Two recent studies reveal that Western diets and hygiene have eradicated a dozens of potentially beneficial bacterial species from our microbiome. One microbe we now lack assisted in metabolizing carbohydrates, other bacteria acted as prebiotics, while another helped communicate with our immune system.
Scientists believe we may be losing species critical to our microbiome and general health.
In 2009, a team traveled to Venezuela to study the Yanomami, a remote tribe living as hunter-gathers in the Amazon rainforest for over 11,000 years. The tribe previously never had and direct contact with modern life.
Samples were taken from the villager’s fecal matter. The samples were later sequenced to observe which species flourish in the guts of the previously uncontacted tribe.
The researchers were astounded when they discovered the ecological diversity of species found in the Yanomami microbiomes.
As we continue to overuse antibiotics in our daily lives, we lose bacterial species in our guts, which may increase the risk for chronic disease like irritable bowel diseases (IBD), autoimmune diseases, asthma and even cancer.
But, scientists wonder if these two are linked. It's currently not clear whether higher diversity correlates to better health. But, it's also possible that we've lost important bacterial species from our gut that might be contributing to common chronic diseases.
Diet, Antibiotics, and Hygiene
We know that diet plays a major role on the communities of bacteria living in our gut. Unlike Americans who eat large meals all at once, hunter-gathers eat smaller meals throughout the day.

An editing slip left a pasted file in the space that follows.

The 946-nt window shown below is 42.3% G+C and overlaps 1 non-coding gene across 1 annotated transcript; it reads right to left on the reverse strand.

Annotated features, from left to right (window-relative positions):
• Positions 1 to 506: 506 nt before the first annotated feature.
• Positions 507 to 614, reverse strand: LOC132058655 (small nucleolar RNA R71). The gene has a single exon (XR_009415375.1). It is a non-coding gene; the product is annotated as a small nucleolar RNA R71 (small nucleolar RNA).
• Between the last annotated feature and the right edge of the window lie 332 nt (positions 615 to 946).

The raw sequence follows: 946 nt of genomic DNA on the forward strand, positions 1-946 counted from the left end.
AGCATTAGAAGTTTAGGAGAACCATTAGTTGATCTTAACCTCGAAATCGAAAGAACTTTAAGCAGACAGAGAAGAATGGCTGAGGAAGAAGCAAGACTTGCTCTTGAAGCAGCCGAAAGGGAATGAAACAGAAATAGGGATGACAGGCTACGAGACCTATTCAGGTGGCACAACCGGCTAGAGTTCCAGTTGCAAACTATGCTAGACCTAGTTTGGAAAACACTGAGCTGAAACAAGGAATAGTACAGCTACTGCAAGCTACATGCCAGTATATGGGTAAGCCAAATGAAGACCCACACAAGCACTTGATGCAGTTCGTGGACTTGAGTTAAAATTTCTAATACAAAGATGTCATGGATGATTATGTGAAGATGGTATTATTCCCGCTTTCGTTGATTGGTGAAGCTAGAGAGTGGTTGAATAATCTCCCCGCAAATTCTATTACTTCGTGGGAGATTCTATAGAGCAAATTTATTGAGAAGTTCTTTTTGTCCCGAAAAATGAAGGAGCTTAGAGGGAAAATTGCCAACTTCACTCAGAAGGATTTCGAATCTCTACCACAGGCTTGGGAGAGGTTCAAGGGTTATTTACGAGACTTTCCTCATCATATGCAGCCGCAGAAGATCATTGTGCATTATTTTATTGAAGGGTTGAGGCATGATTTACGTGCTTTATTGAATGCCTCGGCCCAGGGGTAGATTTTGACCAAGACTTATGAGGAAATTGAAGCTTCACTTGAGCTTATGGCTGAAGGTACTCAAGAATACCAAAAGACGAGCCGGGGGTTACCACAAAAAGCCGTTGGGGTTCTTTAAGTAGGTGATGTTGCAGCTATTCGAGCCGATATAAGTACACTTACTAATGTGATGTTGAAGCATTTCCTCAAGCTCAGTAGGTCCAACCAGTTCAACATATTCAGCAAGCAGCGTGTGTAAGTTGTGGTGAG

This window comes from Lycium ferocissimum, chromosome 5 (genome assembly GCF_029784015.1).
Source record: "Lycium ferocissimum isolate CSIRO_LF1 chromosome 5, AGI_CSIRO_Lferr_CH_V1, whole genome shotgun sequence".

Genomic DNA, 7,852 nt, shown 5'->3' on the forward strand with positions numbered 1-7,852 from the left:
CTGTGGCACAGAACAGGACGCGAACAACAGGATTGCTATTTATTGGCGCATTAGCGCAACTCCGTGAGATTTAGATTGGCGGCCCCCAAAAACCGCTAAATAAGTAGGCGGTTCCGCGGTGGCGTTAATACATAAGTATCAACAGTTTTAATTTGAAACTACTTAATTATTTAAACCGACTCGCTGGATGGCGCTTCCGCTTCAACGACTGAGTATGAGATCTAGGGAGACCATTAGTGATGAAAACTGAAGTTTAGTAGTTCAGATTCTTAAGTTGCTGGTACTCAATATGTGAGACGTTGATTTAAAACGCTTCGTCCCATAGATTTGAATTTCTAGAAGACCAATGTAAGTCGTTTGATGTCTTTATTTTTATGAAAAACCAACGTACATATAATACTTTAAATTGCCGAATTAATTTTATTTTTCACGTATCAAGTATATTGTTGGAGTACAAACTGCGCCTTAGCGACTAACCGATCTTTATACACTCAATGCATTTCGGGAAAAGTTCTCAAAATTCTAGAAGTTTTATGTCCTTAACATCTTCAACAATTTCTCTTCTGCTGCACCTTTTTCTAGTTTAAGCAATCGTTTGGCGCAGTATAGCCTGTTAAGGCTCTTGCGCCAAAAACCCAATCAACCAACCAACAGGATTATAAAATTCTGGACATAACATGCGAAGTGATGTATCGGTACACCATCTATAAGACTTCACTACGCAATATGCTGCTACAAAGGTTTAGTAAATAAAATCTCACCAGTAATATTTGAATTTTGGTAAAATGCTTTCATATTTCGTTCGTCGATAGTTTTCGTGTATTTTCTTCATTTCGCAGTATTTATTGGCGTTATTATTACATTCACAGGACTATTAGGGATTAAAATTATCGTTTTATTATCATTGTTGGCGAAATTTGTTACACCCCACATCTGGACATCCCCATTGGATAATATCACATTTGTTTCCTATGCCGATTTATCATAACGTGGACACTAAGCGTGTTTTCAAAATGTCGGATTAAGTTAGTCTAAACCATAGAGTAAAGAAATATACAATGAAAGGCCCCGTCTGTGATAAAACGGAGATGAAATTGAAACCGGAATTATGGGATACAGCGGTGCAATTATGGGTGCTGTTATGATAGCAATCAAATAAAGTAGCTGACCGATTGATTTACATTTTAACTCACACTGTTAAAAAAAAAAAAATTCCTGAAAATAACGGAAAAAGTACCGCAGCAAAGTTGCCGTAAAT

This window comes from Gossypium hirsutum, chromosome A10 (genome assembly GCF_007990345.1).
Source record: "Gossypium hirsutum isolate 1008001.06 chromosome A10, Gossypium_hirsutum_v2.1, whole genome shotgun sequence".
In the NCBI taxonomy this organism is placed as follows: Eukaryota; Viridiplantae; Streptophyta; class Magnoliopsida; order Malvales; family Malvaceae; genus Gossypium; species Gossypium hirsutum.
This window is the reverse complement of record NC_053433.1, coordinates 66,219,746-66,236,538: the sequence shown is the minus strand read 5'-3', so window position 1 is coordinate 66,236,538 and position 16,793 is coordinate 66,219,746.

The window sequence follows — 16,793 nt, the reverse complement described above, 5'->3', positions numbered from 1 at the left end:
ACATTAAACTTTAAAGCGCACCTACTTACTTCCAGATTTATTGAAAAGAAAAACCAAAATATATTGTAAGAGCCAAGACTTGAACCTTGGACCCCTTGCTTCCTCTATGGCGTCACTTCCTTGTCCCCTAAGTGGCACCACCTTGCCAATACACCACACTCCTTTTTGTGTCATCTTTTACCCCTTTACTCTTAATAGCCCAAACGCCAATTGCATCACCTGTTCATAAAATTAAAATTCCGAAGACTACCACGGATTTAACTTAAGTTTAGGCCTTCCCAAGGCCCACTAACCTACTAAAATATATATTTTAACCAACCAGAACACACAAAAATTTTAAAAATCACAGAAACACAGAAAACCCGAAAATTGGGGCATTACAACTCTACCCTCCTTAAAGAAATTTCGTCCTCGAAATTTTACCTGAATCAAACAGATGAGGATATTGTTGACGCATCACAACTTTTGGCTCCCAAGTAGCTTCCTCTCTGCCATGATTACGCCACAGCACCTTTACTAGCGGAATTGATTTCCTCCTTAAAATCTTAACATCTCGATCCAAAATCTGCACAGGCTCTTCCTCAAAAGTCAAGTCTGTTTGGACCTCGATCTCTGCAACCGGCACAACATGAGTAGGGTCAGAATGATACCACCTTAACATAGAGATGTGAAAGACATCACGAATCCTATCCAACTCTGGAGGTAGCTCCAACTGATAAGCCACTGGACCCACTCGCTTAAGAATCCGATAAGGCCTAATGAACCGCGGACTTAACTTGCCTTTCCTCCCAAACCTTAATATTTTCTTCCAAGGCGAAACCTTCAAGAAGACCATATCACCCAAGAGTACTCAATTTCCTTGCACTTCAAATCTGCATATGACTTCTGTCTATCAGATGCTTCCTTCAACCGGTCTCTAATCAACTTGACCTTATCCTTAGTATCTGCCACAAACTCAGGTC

Scientists think there are other reasons than diet that affect our gut microbes, too. For example, the tribe had never been exposed to antibiotics before the researchers studied them in 2009.
Antibiotics are indiscriminate when it comes to the bacteria they deplete, and some of the species will not grow back. Researchers have noticed this is especially true in children that have been prescribed antibiotics. Disruptions to the microbiome at young ages can have major life-long consequences.
Another study observed the microbiomes of Papua New Guinea, who unlike the hunter-gathers in the Amazon rainforest, regularly use antibiotics. However, they still found high levels of diversity within their microbiomes. Researchers found 47 species in the Papua New Guinean’s that were absent in the Americans studied. The Americans on the other hand, only had four species that were missing from the Papua New Guineans.
Antibiotics, hygiene and sophisticated sanitation may deplete the bacterial species living in our gut. However, less diversity in our guts may be a small price to pay for overall improved health. Despite being at lower risk for autoimmune diseases and allergies, Papua New Guineans are actually significantly less healthy than those living in Westernized societies.